When did DC Comics get into Young Adult Fiction? Am I late to the party again? It doesn’t matter because it’s a fantastic idea!
Nimona has been on my to-read list for quite some time. I’d been hearing great things about it and I really liked the artwork. So, while I was noodling at the library the other day, I saw it as a featured read and I quickly grabbed it.
One of my favorite graphic novelists ever, Gene Yuen Lang, has just announced exclusively with Wired.com his latest project Boxers and Saints. You can check out a 10-page excerpt of it over at Wired — suhweet!
Now, Yang announces his latest graphic novel project, Boxers & Saints, exclusively at Wired.com. Due out this September from First Second Books, the slipcased edition will contain two volumes that explore the stories of two peasants during the Boxer Rebellion in China who struggle with issues of identity during a time in Chinese history when many were asked to choose between their country and their faith. While Boxers tells the story of a peasant who joins the Rebellion, Saints follows the spiritual journey of a Chinese woman who converts to Catholicism.
I just appreciate what an amazing story-teller/artist he is. And reading more about how he started, inspires me to get my ass off the couch…or something to that effect 🙂
|Cursed Pirate Girl cover by Jeremy Bastian|
This epic graphic novel has been around for the past several years — how could I not have known about it before?!?! It wasn’t until the other weekend when I was noodling around the comic book shop that I learned about Cursed Pirate Girl. It was one of the featured books on display.
I picked it up because it looked amazing. A badass girl with an eye patch on the cover? Fierce. And then, I opened the book…
The illustrations are frackin’ phenomenal.
It’s so very rare to see good black and white artwork in graphic novels. Usually, the balance is so far off where there’s too much black or too much white that it hurts the eyes. But here, I couldn’t get enough of Bastian’s work. His inking and line work technique are exceptional — creating tones of gray even in the night scenes where black is the primary color.
My eyes were overwhelmed in a good way. I wanted to see every single detail — I still do (I’m going to re-read the book but re-read the artwork this time).
|crazy, magical illustrations & textured, frayed paper|
Flipping through the pages, you feel as though you’re being transported to another world — think The NeverEnding Story / Alice in Wonderland as drawn by Sir John Tenniel / Peter Pan. The story itself is so well told. A parrot in a fish? Yeah, I believe that. Why wouldn’t I? Of course! Brilliant.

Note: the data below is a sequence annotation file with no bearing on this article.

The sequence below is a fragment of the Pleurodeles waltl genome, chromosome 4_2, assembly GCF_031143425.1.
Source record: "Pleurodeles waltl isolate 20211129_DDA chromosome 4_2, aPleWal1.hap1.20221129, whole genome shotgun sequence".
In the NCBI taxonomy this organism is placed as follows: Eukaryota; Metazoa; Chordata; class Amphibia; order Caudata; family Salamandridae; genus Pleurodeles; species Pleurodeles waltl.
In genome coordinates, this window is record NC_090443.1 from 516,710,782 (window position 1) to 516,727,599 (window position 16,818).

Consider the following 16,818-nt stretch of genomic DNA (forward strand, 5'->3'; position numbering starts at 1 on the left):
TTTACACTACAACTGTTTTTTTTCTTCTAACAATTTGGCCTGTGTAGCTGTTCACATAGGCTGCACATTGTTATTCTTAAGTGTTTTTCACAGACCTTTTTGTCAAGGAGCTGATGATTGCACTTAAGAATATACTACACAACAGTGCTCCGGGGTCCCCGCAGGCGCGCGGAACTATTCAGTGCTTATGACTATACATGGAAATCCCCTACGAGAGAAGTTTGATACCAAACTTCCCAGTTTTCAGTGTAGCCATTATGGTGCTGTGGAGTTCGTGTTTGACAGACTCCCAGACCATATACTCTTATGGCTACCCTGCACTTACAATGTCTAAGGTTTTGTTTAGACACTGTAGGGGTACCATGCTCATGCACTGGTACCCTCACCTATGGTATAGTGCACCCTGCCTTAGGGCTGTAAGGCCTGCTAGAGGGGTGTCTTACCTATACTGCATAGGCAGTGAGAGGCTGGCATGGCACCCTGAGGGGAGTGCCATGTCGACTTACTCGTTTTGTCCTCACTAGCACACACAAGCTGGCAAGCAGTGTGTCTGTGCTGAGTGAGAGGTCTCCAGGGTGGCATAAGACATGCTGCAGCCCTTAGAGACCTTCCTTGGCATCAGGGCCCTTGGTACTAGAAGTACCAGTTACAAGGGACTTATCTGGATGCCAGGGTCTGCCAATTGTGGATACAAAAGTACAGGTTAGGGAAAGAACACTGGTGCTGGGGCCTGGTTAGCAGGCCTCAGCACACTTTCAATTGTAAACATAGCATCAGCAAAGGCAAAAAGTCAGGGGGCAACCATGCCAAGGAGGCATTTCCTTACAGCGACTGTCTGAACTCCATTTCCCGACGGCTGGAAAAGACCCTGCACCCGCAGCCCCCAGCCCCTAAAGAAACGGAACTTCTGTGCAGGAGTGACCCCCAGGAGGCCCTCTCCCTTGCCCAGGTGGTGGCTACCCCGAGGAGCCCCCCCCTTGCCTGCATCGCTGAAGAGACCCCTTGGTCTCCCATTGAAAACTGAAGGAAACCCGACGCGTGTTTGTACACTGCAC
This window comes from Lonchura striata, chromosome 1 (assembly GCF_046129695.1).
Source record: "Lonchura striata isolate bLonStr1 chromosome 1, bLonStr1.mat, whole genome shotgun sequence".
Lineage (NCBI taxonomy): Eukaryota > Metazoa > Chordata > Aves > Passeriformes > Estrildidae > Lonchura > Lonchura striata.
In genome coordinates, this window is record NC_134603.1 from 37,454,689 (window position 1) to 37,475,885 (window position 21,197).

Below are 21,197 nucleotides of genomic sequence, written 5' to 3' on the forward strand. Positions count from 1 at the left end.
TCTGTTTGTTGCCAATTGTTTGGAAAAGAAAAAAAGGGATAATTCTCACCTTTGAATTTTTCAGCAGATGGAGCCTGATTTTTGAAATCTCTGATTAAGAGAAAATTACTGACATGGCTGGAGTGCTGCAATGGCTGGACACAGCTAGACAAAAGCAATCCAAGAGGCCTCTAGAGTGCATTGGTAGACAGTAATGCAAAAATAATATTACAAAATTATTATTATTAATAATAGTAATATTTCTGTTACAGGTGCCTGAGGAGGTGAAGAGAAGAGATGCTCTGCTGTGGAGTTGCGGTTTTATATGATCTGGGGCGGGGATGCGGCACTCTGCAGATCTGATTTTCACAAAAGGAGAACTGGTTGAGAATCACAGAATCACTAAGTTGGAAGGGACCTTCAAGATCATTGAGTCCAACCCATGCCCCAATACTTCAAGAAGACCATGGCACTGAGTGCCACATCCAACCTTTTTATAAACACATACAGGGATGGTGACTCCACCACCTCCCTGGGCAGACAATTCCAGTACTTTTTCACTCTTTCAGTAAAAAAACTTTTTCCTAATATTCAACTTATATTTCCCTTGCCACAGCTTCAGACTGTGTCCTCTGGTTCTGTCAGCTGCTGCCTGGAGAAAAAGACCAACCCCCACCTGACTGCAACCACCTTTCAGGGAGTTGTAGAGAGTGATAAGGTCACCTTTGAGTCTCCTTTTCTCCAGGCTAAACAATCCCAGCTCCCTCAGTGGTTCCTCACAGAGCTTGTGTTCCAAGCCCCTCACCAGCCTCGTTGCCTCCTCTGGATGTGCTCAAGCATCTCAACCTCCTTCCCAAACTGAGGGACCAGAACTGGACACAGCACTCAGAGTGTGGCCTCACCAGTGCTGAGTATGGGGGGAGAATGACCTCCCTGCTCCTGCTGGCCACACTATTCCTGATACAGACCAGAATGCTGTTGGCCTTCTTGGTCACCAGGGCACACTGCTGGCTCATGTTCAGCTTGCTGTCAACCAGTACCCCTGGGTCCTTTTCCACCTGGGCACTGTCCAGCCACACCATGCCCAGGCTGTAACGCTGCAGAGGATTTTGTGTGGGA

And what I appreciated most? That the Cursed Pirate Girl is so fearless. She can kick your ass if she wanted to. She found out she was missing her eye (I won’t reveal how) and what does she do? She just finds something to cover it. No biggie.
If I had a daughter, this would be tops for bedtime story/required reading.
I am so blown away.
Thank you, Jeremy Bastian for the inspiration and magic!
Can you believe that I still haven’t gotten to these treasures yet? Oiy, what am I doing?!
Anyhow, there are only 5 or so days left in the year…1 or 2 if you believe the Mayan end-of-the-world prediction. So with what little time that’s left either way, I’m hoping that I can power through these:
- A Drifting Life by Yoshihiro Tatsumi
- Abandon the Old in Tokyo by Yoshihiro Tatsumi
- Black Blizzard by Yoshihiro Tatsumi
- Level Up by Gene Luen Yang and Thien Pham
- Animal Crackers by Gene Luen Yang
- Emitown by Emi Lenox
What’s the rush? The fact that there are a couple Derek Kirk Kim books I want to get at 🙂
So, here’s to getting lost and inspired, especially with the nutshit craziness of the holidays — I mean, I <3 Christmas, but I also hate it at the same time. I mean, Christmas would be perfect if it were exactly like Thanksgiving, but still with the mistletoe, tree, Christmas movie specials, and music…oh, and snow.
If only I ruled the world.
Lucky Peach is a quarterly journal of food and writing. Each issue focuses on a single theme, and explores that theme through essays, art, photography, and recipes.
- photo compilation of how chow mein looks around the world. Like, Mozambique serves chow mein? Really? Really. I love stuff like this. When Mr. Lee and I were in the Bahamas a few years back, we wanted to see what Bahamian Chinese fast food was like. FYI it sucked.
- behind-the-scenes look into the Asian produce world — from the farmers to how it gets into the supermarkets and then sold.
- a rant on walnut prawns — which, by the way, I <3 eating as filthy and as disgusting it may be prepared.